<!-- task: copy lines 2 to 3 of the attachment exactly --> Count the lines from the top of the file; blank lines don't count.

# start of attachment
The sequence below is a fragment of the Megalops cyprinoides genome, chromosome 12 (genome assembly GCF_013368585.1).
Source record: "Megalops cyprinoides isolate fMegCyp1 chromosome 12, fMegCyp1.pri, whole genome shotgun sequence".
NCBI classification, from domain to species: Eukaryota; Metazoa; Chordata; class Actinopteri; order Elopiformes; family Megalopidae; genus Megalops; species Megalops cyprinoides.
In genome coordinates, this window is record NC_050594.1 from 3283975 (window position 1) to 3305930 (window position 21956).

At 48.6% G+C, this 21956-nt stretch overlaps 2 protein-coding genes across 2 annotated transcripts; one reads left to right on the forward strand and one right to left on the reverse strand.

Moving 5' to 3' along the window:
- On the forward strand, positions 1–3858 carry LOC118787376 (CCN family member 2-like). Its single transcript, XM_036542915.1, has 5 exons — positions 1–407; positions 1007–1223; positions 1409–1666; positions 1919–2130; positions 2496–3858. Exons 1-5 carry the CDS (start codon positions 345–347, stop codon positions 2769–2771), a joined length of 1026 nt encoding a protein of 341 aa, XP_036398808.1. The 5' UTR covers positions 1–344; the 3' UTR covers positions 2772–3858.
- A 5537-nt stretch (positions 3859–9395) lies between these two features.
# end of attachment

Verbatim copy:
Source record: "Megalops cyprinoides isolate fMegCyp1 chromosome 12, fMegCyp1.pri, whole genome shotgun sequence".
NCBI classification, from domain to species: Eukaryota; Metazoa; Chordata; class Actinopteri; order Elopiformes; family Megalopidae; genus Megalops; species Megalops cyprinoides.